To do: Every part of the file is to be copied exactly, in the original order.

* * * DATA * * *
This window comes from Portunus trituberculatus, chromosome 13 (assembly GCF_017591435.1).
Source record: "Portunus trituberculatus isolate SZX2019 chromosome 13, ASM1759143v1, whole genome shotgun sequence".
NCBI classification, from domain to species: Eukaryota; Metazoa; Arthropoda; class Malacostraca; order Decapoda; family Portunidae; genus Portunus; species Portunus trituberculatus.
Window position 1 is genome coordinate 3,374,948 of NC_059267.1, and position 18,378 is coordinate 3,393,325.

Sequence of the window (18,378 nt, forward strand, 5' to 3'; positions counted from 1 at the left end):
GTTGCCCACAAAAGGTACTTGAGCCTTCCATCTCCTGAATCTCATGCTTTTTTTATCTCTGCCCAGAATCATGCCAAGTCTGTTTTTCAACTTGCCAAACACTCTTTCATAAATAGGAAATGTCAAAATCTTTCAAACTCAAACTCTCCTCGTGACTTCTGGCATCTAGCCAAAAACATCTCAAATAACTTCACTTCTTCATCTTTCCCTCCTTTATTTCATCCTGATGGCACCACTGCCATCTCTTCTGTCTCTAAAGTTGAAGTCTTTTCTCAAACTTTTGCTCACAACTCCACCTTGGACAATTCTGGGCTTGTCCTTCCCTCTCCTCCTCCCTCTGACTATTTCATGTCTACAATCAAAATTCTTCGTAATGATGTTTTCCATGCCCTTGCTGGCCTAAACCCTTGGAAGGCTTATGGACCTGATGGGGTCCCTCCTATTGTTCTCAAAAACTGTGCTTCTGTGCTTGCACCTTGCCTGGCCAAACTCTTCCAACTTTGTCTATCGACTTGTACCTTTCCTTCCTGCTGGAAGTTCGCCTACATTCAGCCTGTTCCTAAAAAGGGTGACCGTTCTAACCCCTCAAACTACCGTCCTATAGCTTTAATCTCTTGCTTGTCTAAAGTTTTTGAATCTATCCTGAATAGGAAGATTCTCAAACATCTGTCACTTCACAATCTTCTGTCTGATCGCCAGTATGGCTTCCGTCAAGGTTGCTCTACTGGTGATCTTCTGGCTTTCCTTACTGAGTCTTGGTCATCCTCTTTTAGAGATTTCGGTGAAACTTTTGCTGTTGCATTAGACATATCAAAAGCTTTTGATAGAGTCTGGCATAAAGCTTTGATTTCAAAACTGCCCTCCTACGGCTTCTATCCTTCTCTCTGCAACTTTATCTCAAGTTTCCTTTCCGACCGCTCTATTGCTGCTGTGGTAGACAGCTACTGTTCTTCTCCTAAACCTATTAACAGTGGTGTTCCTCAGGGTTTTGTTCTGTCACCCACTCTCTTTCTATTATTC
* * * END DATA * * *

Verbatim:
This window comes from Portunus trituberculatus, chromosome 13 (assembly GCF_017591435.1).
Source record: "Portunus trituberculatus isolate SZX2019 chromosome 13, ASM1759143v1, whole genome shotgun sequence".
NCBI classification, from domain to species: Eukaryota; Metazoa; Arthropoda; class Malacostraca; order Decapoda; family Portunidae; genus Portunus; species Portunus trituberculatus.
Window position 1 is genome coordinate 3,374,948 of NC_059267.1, and position 18,378 is coordinate 3,393,325.

Sequence of the window (18,378 nt, forward strand, 5' to 3'; positions counted from 1 at the left end):
GTTGCCCACAAAAGGTACTTGAGCCTTCCATCTCCTGAATCTCATGCTTTTTTTATCTCTGCCCAGAATCATGCCAAGTCTGTTTTTCAACTTGCCAAACACTCTTTCATAAATAGGAAATGTCAAAATCTTTCAAACTCAAACTCTCCTCGTGACTTCTGGCATCTAGCCAAAAACATCTCAAATAACTTCACTTCTTCATCTTTCCCTCCTTTATTTCATCCTGATGGCACCACTGCCATCTCTTCTGTCTCTAAAGTTGAAGTCTTTTCTCAAACTTTTGCTCACAACTCCACCTTGGACAATTCTGGGCTTGTCCTTCCCTCTCCTCCTCCCTCTGACTATTTCATGTCTACAATCAAAATTCTTCGTAATGATGTTTTCCATGCCCTTGCTGGCCTAAACCCTTGGAAGGCTTATGGACCTGATGGGGTCCCTCCTATTGTTCTCAAAAACTGTGCTTCTGTGCTTGCACCTTGCCTGGCCAAACTCTTCCAACTTTGTCTATCGACTTGTACCTTTCCTTCCTGCTGGAAGTTCGCCTACATTCAGCCTGTTCCTAAAAAGGGTGACCGTTCTAACCCCTCAAACTACCGTCCTATAGCTTTAATCTCTTGCTTGTCTAAAGTTTTTGAATCTATCCTGAATAGGAAGATTCTCAAACATCTGTCACTTCACAATCTTCTGTCTGATCGCCAGTATGGCTTCCGTCAAGGTTGCTCTACTGGTGATCTTCTGGCTTTCCTTACTGAGTCTTGGTCATCCTCTTTTAGAGATTTCGGTGAAACTTTTGCTGTTGCATTAGACATATCAAAAGCTTTTGATAGAGTCTGGCATAAAGCTTTGATTTCAAAACTGCCCTCCTACGGCTTCTATCCTTCTCTCTGCAACTTTATCTCAAGTTTCCTTTCCGACCGCTCTATTGCTGCTGTGGTAGACAGCTACTGTTCTTCTCCTAAACCTATTAACAGTGGTGTTCCTCAGGGTTTTGTTCTGTCACCCACTCTCTTTCTATTATTC